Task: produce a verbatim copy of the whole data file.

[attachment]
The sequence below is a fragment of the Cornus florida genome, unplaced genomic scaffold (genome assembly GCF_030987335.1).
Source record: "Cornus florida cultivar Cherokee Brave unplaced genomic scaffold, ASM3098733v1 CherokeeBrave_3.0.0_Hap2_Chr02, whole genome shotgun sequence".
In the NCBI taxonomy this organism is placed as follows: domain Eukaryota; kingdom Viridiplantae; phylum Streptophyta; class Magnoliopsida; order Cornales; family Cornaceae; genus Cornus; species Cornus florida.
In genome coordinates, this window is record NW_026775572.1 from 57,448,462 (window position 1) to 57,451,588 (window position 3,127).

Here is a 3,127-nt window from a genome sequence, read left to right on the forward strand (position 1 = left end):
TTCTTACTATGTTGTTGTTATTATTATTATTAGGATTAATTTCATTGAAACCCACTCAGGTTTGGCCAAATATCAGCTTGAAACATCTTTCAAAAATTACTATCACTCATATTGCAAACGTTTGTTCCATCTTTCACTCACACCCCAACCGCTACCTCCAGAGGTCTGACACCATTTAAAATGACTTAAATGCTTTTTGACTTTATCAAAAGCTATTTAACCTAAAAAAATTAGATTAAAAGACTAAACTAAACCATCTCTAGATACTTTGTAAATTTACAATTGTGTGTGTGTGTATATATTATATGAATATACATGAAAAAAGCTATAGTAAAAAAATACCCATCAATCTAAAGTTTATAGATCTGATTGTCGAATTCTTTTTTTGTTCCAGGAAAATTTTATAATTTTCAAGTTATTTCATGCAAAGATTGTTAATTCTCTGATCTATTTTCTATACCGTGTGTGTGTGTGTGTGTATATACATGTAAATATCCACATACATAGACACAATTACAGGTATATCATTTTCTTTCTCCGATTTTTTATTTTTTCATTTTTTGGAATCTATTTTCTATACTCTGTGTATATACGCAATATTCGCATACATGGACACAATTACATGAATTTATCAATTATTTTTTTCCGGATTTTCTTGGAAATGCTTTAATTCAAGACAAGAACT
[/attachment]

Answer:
The sequence below is a fragment of the Cornus florida genome, unplaced genomic scaffold (genome assembly GCF_030987335.1).
Source record: "Cornus florida cultivar Cherokee Brave unplaced genomic scaffold, ASM3098733v1 CherokeeBrave_3.0.0_Hap2_Chr02, whole genome shotgun sequence".
In the NCBI taxonomy this organism is placed as follows: domain Eukaryota; kingdom Viridiplantae; phylum Streptophyta; class Magnoliopsida; order Cornales; family Cornaceae; genus Cornus; species Cornus florida.
In genome coordinates, this window is record NW_026775572.1 from 57,448,462 (window position 1) to 57,451,588 (window position 3,127).

Here is a 3,127-nt window from a genome sequence, read left to right on the forward strand (position 1 = left end):
TTCTTACTATGTTGTTGTTATTATTATTATTAGGATTAATTTCATTGAAACCCACTCAGGTTTGGCCAAATATCAGCTTGAAACATCTTTCAAAAATTACTATCACTCATATTGCAAACGTTTGTTCCATCTTTCACTCACACCCCAACCGCTACCTCCAGAGGTCTGACACCATTTAAAATGACTTAAATGCTTTTTGACTTTATCAAAAGCTATTTAACCTAAAAAAATTAGATTAAAAGACTAAACTAAACCATCTCTAGATACTTTGTAAATTTACAATTGTGTGTGTGTGTATATATTATATGAATATACATGAAAAAAGCTATAGTAAAAAAATACCCATCAATCTAAAGTTTATAGATCTGATTGTCGAATTCTTTTTTTGTTCCAGGAAAATTTTATAATTTTCAAGTTATTTCATGCAAAGATTGTTAATTCTCTGATCTATTTTCTATACCGTGTGTGTGTGTGTGTGTATATACATGTAAATATCCACATACATAGACACAATTACAGGTATATCATTTTCTTTCTCCGATTTTTTATTTTTTCATTTTTTGGAATCTATTTTCTATACTCTGTGTATATACGCAATATTCGCATACATGGACACAATTACATGAATTTATCAATTATTTTTTTCCGGATTTTCTTGGAAATGCTTTAATTCAAGACAAGAACT